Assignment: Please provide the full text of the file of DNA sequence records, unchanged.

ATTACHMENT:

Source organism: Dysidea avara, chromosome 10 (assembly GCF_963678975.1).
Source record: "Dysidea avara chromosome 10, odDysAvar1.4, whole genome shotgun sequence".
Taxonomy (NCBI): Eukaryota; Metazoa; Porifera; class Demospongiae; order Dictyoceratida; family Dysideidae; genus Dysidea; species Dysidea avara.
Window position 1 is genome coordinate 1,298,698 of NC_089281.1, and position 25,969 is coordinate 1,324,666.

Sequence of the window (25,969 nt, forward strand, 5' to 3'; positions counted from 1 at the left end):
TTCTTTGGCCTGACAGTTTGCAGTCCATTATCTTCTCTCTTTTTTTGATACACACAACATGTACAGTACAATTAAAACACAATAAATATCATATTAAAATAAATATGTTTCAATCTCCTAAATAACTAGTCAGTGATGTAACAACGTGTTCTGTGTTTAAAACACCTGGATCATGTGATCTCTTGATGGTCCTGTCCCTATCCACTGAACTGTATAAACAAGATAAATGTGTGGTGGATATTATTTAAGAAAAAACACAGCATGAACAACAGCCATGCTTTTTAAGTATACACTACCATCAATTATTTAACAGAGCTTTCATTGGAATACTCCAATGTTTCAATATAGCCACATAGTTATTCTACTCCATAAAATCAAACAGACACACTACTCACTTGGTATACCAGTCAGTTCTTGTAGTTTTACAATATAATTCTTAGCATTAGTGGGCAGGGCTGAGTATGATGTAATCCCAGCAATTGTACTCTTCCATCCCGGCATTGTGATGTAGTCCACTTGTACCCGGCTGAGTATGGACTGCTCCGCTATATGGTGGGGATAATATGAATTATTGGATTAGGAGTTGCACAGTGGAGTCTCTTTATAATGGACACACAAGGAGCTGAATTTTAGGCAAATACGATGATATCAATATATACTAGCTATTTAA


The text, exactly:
Source organism: Dysidea avara, chromosome 10 (assembly GCF_963678975.1).
Source record: "Dysidea avara chromosome 10, odDysAvar1.4, whole genome shotgun sequence".
Taxonomy (NCBI): Eukaryota; Metazoa; Porifera; class Demospongiae; order Dictyoceratida; family Dysideidae; genus Dysidea; species Dysidea avara.
Window position 1 is genome coordinate 1,298,698 of NC_089281.1, and position 25,969 is coordinate 1,324,666.

Sequence of the window (25,969 nt, forward strand, 5' to 3'; positions counted from 1 at the left end):
TTCTTTGGCCTGACAGTTTGCAGTCCATTATCTTCTCTCTTTTTTTGATACACACAACATGTACAGTACAATTAAAACACAATAAATATCATATTAAAATAAATATGTTTCAATCTCCTAAATAACTAGTCAGTGATGTAACAACGTGTTCTGTGTTTAAAACACCTGGATCATGTGATCTCTTGATGGTCCTGTCCCTATCCACTGAACTGTATAAACAAGATAAATGTGTGGTGGATATTATTTAAGAAAAAACACAGCATGAACAACAGCCATGCTTTTTAAGTATACACTACCATCAATTATTTAACAGAGCTTTCATTGGAATACTCCAATGTTTCAATATAGCCACATAGTTATTCTACTCCATAAAATCAAACAGACACACTACTCACTTGGTATACCAGTCAGTTCTTGTAGTTTTACAATATAATTCTTAGCATTAGTGGGCAGGGCTGAGTATGATGTAATCCCAGCAATTGTACTCTTCCATCCCGGCATTGTGATGTAGTCCACTTGTACCCGGCTGAGTATGGACTGCTCCGCTATATGGTGGGGATAATATGAATTATTGGATTAGGAGTTGCACAGTGGAGTCTCTTTATAATGGACACACAAGGAGCTGAATTTTAGGCAAATACGATGATATCAATATATACTAGCTATTTAA